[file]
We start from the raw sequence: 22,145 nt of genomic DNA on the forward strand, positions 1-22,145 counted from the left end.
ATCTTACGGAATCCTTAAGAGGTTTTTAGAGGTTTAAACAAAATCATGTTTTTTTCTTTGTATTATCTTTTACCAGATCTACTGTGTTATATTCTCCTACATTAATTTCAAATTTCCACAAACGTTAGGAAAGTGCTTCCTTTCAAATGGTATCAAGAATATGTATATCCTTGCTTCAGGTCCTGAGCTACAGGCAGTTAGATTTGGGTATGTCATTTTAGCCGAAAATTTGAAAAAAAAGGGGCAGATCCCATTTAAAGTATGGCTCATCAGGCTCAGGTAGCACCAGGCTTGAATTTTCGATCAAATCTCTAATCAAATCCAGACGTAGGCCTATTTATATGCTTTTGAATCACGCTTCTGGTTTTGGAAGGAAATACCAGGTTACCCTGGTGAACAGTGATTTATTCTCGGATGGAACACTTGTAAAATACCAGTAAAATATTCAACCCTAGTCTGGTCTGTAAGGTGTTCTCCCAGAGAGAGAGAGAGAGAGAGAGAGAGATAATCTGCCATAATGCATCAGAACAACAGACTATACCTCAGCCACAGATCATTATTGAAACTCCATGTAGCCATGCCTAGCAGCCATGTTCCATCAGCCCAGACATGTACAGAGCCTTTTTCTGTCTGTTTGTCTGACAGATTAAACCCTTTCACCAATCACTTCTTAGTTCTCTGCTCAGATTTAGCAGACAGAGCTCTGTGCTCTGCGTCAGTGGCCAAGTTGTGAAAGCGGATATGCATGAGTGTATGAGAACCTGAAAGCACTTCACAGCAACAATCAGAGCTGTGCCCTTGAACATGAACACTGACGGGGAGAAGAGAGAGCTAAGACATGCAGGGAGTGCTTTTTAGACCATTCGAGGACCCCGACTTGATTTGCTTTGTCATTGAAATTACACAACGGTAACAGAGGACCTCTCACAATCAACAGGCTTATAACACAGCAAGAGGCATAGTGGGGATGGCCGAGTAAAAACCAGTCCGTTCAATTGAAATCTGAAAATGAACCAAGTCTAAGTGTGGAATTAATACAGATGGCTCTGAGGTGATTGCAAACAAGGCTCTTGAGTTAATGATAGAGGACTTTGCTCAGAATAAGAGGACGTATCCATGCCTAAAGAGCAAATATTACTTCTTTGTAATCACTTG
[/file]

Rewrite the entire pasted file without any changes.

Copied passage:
We start from the raw sequence: 22,145 nt of genomic DNA on the forward strand, positions 1-22,145 counted from the left end.
ATCTTACGGAATCCTTAAGAGGTTTTTAGAGGTTTAAACAAAATCATGTTTTTTTCTTTGTATTATCTTTTACCAGATCTACTGTGTTATATTCTCCTACATTAATTTCAAATTTCCACAAACGTTAGGAAAGTGCTTCCTTTCAAATGGTATCAAGAATATGTATATCCTTGCTTCAGGTCCTGAGCTACAGGCAGTTAGATTTGGGTATGTCATTTTAGCCGAAAATTTGAAAAAAAAGGGGCAGATCCCATTTAAAGTATGGCTCATCAGGCTCAGGTAGCACCAGGCTTGAATTTTCGATCAAATCTCTAATCAAATCCAGACGTAGGCCTATTTATATGCTTTTGAATCACGCTTCTGGTTTTGGAAGGAAATACCAGGTTACCCTGGTGAACAGTGATTTATTCTCGGATGGAACACTTGTAAAATACCAGTAAAATATTCAACCCTAGTCTGGTCTGTAAGGTGTTCTCCCAGAGAGAGAGAGAGAGAGAGAGAGAGATAATCTGCCATAATGCATCAGAACAACAGACTATACCTCAGCCACAGATCATTATTGAAACTCCATGTAGCCATGCCTAGCAGCCATGTTCCATCAGCCCAGACATGTACAGAGCCTTTTTCTGTCTGTTTGTCTGACAGATTAAACCCTTTCACCAATCACTTCTTAGTTCTCTGCTCAGATTTAGCAGACAGAGCTCTGTGCTCTGCGTCAGTGGCCAAGTTGTGAAAGCGGATATGCATGAGTGTATGAGAACCTGAAAGCACTTCACAGCAACAATCAGAGCTGTGCCCTTGAACATGAACACTGACGGGGAGAAGAGAGAGCTAAGACATGCAGGGAGTGCTTTTTAGACCATTCGAGGACCCCGACTTGATTTGCTTTGTCATTGAAATTACACAACGGTAACAGAGGACCTCTCACAATCAACAGGCTTATAACACAGCAAGAGGCATAGTGGGGATGGCCGAGTAAAAACCAGTCCGTTCAATTGAAATCTGAAAATGAACCAAGTCTAAGTGTGGAATTAATACAGATGGCTCTGAGGTGATTGCAAACAAGGCTCTTGAGTTAATGATAGAGGACTTTGCTCAGAATAAGAGGACGTATCCATGCCTAAAGAGCAAATATTACTTCTTTGTAATCACTTG